I was not always ape shit for The English Patient. Back in the '90s, when I saw the movie for the first time, I was nothing but criticism. My disdain turned on one scene: the Christmas party when Kristin Scott Thomas pretends to swoon from the heat so that she can get away from the crowd and make love with Ralph Fiennes in an alcove away from everyone. "Fuck that," I told my friends. "It's not hot in Cairo at Christmastime."
Later, amidst a gender transition during my first year of law school, I bumbled home each weekend from Divas, a transgender club in San Francisco, and I put The English Patient on and turned to that Christmastime scene over and over again, and the other scenes in Egypt, too.
To explain why, I must go back to the fourth grade, when I first heard about the concept of a sex change. To me the idea seemed like the most natural thing in the world, though it would be years before I would be able to take the step myself.
What happened was that, as puberty hit, I drowned my gender identity in sex addiction. Anonymous sex provided an avenue for assuming the role in which I was comfortable, while covering up the longings I felt inside, if only for as long as I acted out. Since the sex was over before it began, and I never knew my partners, the underbelly of my gender dissipated upon expression. Thus I sought to suppress myself under the illusion of control.
Acting out succeeded in bottling me up, which only increased the pressurization over time. The male corpus I lived in was throttling me. I became so used to fantasy that I saw no way out until recovery opened the door, first a sliver, and then all the way. Still, a part of me remained shielded in imagination so I could dream of something to live for.
Watching the Egyptian scenes from The English Patient, I yearned to experience such love between a man and a woman myself. Those moments on the TV screen were my conduit to the other side of my sex change. In the coming years, I would put up an online dating profile on Nerve.com, and, along with a quarter of everyone else on the site, I would answer the favorite sex scene question with the Christmas sequence I had once scoffed at. It was all in the calibration of desire with which Ralph Fiennes moves the satin strap of Kristin Scott Thomas's bra over her shoulder.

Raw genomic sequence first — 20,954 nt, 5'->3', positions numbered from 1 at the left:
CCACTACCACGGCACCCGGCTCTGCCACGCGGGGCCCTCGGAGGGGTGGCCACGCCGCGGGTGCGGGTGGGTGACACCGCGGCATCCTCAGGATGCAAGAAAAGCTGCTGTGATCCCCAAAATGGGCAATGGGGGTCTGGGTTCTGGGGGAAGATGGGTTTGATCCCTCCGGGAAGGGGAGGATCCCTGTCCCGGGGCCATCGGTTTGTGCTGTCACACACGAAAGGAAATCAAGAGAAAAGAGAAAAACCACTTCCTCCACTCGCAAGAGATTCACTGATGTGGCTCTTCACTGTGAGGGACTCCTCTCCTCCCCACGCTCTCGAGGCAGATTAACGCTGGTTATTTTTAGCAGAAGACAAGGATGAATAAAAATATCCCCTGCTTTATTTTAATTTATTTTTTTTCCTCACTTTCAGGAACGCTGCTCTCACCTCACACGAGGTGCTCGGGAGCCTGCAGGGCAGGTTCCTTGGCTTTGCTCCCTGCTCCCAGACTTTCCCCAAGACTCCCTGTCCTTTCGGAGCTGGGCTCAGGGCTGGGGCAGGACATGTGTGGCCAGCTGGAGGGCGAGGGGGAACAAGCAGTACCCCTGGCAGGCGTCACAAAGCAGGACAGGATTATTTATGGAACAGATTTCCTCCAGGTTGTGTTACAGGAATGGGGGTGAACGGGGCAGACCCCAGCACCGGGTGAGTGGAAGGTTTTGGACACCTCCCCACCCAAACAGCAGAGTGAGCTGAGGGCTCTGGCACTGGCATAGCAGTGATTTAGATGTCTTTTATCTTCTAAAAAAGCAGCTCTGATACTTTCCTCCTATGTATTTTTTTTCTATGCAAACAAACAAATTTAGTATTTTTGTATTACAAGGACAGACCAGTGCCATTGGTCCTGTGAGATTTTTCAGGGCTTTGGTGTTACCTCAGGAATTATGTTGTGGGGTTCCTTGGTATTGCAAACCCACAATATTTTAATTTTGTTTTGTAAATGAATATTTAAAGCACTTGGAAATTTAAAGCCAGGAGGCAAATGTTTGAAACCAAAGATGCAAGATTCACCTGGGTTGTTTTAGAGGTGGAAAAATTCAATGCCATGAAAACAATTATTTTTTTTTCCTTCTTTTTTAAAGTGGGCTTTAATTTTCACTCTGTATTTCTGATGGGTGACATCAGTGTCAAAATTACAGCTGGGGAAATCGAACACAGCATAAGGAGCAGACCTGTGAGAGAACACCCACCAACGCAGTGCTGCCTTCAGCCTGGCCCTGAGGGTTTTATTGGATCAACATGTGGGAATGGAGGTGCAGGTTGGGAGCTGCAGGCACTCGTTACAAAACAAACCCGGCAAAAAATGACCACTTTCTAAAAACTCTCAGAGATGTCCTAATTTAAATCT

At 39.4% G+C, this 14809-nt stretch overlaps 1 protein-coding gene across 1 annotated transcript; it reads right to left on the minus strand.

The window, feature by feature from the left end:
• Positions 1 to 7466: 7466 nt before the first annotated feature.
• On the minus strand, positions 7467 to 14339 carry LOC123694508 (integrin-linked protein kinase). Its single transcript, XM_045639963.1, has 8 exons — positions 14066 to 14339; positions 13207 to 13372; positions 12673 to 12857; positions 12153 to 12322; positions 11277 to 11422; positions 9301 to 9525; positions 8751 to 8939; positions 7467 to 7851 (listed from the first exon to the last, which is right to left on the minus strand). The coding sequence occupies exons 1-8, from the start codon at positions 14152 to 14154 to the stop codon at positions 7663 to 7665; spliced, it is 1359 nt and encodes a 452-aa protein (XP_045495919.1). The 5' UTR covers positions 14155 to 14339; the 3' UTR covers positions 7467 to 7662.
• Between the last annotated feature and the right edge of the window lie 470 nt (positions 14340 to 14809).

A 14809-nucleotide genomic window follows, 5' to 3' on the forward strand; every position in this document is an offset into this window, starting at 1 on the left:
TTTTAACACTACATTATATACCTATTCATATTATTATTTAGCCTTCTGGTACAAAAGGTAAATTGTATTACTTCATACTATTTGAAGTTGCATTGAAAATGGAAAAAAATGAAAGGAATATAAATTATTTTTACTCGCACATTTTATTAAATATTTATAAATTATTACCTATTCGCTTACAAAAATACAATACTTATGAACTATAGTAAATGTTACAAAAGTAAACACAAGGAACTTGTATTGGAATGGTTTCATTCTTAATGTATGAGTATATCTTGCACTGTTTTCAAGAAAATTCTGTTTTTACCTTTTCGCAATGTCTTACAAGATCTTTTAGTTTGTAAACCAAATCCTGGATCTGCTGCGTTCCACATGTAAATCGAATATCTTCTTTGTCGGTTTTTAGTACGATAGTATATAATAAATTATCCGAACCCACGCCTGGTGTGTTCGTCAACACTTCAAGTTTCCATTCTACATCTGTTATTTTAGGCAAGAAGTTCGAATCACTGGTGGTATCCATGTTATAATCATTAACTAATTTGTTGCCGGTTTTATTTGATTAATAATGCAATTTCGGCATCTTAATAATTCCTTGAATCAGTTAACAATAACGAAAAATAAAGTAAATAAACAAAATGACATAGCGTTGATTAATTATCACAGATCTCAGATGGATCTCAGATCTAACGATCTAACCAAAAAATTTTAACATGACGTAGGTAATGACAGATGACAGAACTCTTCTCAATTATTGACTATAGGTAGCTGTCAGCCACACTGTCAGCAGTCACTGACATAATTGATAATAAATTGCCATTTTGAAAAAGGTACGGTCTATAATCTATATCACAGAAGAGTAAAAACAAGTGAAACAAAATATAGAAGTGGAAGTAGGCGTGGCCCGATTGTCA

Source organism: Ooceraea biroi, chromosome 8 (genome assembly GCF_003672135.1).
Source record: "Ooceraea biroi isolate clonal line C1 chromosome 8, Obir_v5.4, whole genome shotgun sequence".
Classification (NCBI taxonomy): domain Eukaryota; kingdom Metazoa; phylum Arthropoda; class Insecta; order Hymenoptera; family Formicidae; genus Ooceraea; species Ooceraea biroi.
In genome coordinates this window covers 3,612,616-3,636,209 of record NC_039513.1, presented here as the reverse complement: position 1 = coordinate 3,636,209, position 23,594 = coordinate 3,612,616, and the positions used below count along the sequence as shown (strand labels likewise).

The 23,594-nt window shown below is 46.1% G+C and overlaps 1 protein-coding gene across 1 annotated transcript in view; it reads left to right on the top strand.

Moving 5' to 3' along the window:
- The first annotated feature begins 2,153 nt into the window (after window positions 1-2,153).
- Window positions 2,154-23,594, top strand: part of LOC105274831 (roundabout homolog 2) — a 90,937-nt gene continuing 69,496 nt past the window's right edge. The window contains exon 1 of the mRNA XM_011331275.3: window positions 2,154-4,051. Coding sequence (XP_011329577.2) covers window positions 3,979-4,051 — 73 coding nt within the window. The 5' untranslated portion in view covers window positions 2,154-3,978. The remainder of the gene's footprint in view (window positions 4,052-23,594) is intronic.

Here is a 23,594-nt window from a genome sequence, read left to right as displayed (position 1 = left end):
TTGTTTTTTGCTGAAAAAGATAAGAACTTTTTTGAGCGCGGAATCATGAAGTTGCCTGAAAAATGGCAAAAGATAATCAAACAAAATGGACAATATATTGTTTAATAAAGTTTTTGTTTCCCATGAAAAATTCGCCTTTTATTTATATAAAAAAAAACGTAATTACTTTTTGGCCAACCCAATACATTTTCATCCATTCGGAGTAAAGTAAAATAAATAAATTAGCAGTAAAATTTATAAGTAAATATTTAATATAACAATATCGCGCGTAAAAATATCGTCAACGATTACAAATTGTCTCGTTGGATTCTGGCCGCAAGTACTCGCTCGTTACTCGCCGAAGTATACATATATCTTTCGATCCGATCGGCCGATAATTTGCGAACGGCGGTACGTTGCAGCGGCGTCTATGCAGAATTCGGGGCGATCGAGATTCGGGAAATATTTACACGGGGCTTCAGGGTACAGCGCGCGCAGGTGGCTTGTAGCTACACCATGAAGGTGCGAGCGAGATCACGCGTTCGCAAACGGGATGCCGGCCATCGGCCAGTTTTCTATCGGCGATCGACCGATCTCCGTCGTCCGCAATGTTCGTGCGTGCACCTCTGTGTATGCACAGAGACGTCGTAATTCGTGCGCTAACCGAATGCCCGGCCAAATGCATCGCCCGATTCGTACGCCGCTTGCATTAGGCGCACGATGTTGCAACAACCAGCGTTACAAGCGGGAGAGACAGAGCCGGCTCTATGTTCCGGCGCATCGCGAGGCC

I wanted to be held as she was held, and touched, by a man, that way.
In the meantime I kept going to Divas.
The club was a discovery from early on in my transition, before I started taking hormones. There, in this low-lit den of iniquity with multiple floors, I could present as female even though I was still living my daily life as male. I felt too self-conscious to be myself anywhere but this world created for transgender people and guys who were interested; once inside, I was free, even if I still felt alone. I was out-of-place as a law student ~~ many other girls there had been forced into prostitution to pay for their transitions, and one time I walked in on two girls smoking crack in the bathroom ~~ but it was better than nothing.
Years later, I drove by Divas during the day and saw a decrepit dive bar that held much of the sadness and isolation that I'd felt shedding skins as I transitioned.
The clarity of retrospect was obscured not just by the compression of time that had yet to expand in a bang, but more so by idealism. My life was, for several months, a castle in the clouds where I danced during the day among law books, through the evening at recovery meetings or at my gender therapist's office over in the East Bay, and then all night at Divas on weekends and sometimes in between.
A decade would pass before I came to understand that I sought to become a lawyer for the same reason I felt drawn to love scenes from The English Patient and the escape of Divas. The life that I was living in these worlds all sprouted from one seed: the night of May 11, 2001, at the Queen Boat, a floating discotheque on the river Nile in Cairo, where I witnessed Egyptian State Security Police arrest 52 men, including a friend I have not seen or heard from since, for the crime of being gay. That incident crystalized a fear pulsing in each heartbeat of mine on earth ~~ life is nasty, brutish, and short, and it may be taken away at any time.
This acceptance yielded a conclusion I no longer wished to escape: nothing was worth an effort unless I could live in freedom as myself.
This blog post is excerpted and adapted from my book There Is Room for You: Tales from a Transgender Defender's Heart.